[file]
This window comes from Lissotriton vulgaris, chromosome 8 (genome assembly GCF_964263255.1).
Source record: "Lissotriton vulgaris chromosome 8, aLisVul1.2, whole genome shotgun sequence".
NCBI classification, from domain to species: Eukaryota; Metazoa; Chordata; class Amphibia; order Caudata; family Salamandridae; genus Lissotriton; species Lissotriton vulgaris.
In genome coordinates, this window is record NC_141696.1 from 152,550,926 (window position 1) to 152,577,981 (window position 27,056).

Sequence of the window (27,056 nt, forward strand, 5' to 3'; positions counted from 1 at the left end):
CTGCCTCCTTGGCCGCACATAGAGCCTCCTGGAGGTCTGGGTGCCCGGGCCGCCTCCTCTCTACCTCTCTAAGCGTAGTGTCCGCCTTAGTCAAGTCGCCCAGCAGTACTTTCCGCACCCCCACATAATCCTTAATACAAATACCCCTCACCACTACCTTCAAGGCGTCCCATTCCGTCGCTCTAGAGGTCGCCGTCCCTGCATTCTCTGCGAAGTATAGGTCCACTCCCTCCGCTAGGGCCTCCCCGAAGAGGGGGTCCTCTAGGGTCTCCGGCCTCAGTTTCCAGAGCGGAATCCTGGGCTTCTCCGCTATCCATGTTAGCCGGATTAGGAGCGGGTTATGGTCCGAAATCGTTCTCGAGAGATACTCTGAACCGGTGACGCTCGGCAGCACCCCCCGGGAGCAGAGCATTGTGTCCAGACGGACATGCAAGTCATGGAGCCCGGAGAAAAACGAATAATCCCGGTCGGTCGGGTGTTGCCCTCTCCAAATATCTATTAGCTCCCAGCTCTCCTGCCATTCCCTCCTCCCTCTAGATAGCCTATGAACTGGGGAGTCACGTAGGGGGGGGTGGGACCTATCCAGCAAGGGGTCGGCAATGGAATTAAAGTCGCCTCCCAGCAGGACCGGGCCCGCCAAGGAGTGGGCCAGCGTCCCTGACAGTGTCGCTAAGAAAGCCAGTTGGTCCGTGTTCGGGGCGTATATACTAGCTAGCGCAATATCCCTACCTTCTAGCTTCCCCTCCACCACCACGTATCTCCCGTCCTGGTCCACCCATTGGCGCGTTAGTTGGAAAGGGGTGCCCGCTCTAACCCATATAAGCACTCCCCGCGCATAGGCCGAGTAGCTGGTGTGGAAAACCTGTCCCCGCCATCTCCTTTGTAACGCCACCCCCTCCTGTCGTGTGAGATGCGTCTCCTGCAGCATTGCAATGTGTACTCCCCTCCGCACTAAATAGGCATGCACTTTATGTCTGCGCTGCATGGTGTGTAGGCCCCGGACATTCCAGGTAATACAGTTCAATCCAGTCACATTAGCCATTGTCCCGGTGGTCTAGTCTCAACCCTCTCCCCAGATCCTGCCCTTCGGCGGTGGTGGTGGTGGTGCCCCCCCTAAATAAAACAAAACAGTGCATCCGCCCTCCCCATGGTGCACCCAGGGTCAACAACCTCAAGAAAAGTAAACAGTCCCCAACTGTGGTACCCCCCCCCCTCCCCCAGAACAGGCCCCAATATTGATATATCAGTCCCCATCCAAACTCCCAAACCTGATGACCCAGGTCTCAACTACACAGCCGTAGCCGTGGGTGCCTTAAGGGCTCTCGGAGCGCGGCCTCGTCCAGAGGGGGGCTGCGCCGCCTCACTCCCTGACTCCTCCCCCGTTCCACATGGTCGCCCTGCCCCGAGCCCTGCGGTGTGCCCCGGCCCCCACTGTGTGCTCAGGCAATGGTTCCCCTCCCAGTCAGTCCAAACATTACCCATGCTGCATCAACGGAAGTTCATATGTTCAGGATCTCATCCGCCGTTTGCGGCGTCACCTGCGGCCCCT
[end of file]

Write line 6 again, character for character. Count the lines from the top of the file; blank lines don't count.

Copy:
CTGCCTCCTTGGCCGCACATAGAGCCTCCTGGAGGTCTGGGTGCCCGGGCCGCCTCCTCTCTACCTCTCTAAGCGTAGTGTCCGCCTTAGTCAAGTCGCCCAGCAGTACTTTCCGCACCCCCACATAATCCTTAATACAAATACCCCTCACCACTACCTTCAAGGCGTCCCATTCCGTCGCTCTAGAGGTCGCCGTCCCTGCATTCTCTGCGAAGTATAGGTCCACTCCCTCCGCTAGGGCCTCCCCGAAGAGGGGGTCCTCTAGGGTCTCCGGCCTCAGTTTCCAGAGCGGAATCCTGGGCTTCTCCGCTATCCATGTTAGCCGGATTAGGAGCGGGTTATGGTCCGAAATCGTTCTCGAGAGATACTCTGAACCGGTGACGCTCGGCAGCACCCCCCGGGAGCAGAGCATTGTGTCCAGACGGACATGCAAGTCATGGAGCCCGGAGAAAAACGAATAATCCCGGTCGGTCGGGTGTTGCCCTCTCCAAATATCTATTAGCTCCCAGCTCTCCTGCCATTCCCTCCTCCCTCTAGATAGCCTATGAACTGGGGAGTCACGTAGGGGGGGGTGGGACCTATCCAGCAAGGGGTCGGCAATGGAATTAAAGTCGCCTCCCAGCAGGACCGGGCCCGCCAAGGAGTGGGCCAGCGTCCCTGACAGTGTCGCTAAGAAAGCCAGTTGGTCCGTGTTCGGGGCGTATATACTAGCTAGCGCAATATCCCTACCTTCTAGCTTCCCCTCCACCACCACGTATCTCCCGTCCTGGTCCACCCATTGGCGCGTTAGTTGGAAAGGGGTGCCCGCTCTAACCCATATAAGCACTCCCCGCGCATAGGCCGAGTAGCTGGTGTGGAAAACCTGTCCCCGCCATCTCCTTTGTAACGCCACCCCCTCCTGTCGTGTGAGATGCGTCTCCTGCAGCATTGCAATGTGTACTCCCCTCCGCACTAAATAGGCATGCACTTTATGTCTGCGCTGCATGGTGTGTAGGCCCCGGACATTCCAGGTAATACAGTTCAATCCAGTCACATTAGCCATTGTCCCGGTGGTCTAGTCTCAACCCTCTCCCCAGATCCTGCCCTTCGGCGGTGGTGGTGGTGGTGCCCCCCCTAAATAAAACAAAACAGTGCATCCGCCCTCCCCATGGTGCACCCAGGGTCAACAACCTCAAGAAAAGTAAACAGTCCCCAACTGTGGTACCCCCCCCCCTCCCCCAGAACAGGCCCCAATATTGATATATCAGTCCCCATCCAAACTCCCAAACCTGATGACCCAGGTCTCAACTACACAGCCGTAGCCGTGGGTGCCTTAAGGGCTCTCGGAGCGCGGCCTCGTCCAGAGGGGGGCTGCGCCGCCTCACTCCCTGACTCCTCCCCCGTTCCACATGGTCGCCCTGCCCCGAGCCCTGCGGTGTGCCCCGGCCCCCACTGTGTGCTCAGGCAATGGTTCCCCTCCCAGTCAGTCCAAACATTACCCATGCTGCATCAACGGAAGTTCATATGTTCAGGATCTCATCCGCCGTTTGCGGCGTCACCTGCGGCCCCT